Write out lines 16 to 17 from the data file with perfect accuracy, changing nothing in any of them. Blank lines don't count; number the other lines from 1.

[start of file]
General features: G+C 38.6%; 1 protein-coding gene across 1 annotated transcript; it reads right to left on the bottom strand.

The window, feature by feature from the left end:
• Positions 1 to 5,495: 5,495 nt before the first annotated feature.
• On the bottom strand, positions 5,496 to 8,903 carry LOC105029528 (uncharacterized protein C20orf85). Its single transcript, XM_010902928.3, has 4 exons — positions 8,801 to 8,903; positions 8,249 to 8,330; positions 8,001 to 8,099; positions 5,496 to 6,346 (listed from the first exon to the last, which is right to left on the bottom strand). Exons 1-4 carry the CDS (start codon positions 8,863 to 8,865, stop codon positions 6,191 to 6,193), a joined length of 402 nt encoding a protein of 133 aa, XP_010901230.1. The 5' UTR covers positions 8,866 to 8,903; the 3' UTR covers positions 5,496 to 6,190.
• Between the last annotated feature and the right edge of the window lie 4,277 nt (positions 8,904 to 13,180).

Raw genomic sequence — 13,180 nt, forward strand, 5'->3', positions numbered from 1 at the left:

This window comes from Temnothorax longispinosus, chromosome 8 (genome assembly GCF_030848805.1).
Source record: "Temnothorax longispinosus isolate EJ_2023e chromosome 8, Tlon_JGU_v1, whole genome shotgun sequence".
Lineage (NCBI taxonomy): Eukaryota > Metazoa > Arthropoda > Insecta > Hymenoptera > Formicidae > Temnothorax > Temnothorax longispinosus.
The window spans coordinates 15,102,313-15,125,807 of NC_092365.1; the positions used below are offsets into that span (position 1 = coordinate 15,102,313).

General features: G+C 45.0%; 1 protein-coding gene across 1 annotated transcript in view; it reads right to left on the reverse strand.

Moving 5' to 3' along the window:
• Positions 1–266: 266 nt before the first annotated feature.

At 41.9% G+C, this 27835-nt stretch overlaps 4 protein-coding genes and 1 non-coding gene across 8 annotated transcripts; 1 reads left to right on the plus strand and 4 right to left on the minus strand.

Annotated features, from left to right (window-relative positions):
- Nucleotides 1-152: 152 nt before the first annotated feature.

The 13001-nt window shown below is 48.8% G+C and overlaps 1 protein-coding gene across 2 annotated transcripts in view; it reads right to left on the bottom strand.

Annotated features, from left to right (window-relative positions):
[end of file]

- Nucleotides 1-152: 152 nt before the first annotated feature.

The 13001-nt window shown below is 48.8% G+C and overlaps 1 protein-coding gene across 2 annotated transcripts in view; it reads right to left on the bottom strand.